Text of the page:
Everybody put your hands together for Star-Ledger columnist, Tom Moran, who reminds us that needle exchange programs for drug addicts, which have been used successfully for two decades now all over the country, continue to be blocked in New Jersey for reasons that run the gamut from incoherent to disgraceful. Truly, neither party has covered itself with glory on this issue.
Back in 1996, when she was still considered an up-and-comer in Republican politics, Gov. Christie Whitman rejected her own advisory panel's findings which showed that needle-exchange programs significantly reduced the spread of AIDS among addicts without increasing drug use and declared that needle programs represented state approval of drug use. Attorney General Peter G. Verniero obligingly cooked up a study that disputed the effectiveness of the programs, using among its sources bogus data from the Heritage Foundation, a right-wing moonbat roost that advocated conversion to Christianity as the way to cure drug addiction. Meanwhile, the rate of injection-drug use in New Jersey, particularly in the suburbs and rural areas, grew steadily during Whitman's administration. (The Dogwood Center, a Princeton-based advocacy group, has plenty of information about this subject.)
GOP gubernatorial hopeful Bret Schundler followed Whitman's example, stoutly insisting that needle exchanges wouldn't work, even though his Jersey City home base was among the most HIV-ravaged cities in the country and sorely needed this vital public health measure. Somewhere in the Star-Ledger's archives is a Schundler candidate interview conducted by the late, sorely missed John McLaughlin, who forcefully challenged Schundler on the issue but might as well have been talking to a brick wall.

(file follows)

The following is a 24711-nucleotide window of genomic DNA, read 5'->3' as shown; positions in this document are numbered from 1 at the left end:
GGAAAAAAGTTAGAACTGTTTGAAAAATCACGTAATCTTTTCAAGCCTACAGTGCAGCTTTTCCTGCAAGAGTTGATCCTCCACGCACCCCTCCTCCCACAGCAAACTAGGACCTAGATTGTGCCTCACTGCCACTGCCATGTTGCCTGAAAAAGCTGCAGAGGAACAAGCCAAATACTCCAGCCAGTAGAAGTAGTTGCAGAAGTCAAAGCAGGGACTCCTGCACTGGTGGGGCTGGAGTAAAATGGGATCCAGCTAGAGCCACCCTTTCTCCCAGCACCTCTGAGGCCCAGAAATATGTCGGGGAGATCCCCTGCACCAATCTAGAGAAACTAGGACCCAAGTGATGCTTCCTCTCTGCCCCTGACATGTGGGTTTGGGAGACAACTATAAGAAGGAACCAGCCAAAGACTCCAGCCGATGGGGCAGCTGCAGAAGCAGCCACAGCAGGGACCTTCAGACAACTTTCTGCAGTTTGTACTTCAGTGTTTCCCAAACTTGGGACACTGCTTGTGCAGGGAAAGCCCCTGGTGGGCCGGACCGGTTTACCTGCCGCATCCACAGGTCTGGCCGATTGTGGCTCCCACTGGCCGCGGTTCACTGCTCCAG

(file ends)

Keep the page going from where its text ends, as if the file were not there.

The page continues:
But what are we to think of state Senate President Richard Codey who continues to let a bill to establish pilot programs in three cities be held up in the Senate health committee, which is chaired by a raving opponent of the programs, Newark-based Democrat Ronald Rice. Codey could order the proposal shifted to another committee, Moran says, but he worries about flouting Senate protocols.
And while this dithering and maneuvering goes on, people are dying. But as Morgan demonstrates, they're the kind of people nobody likes anyway — and besides, they don't vote.
On the other hand, we do. Maybe it's time for voters like us to move this issue back into the spotlight.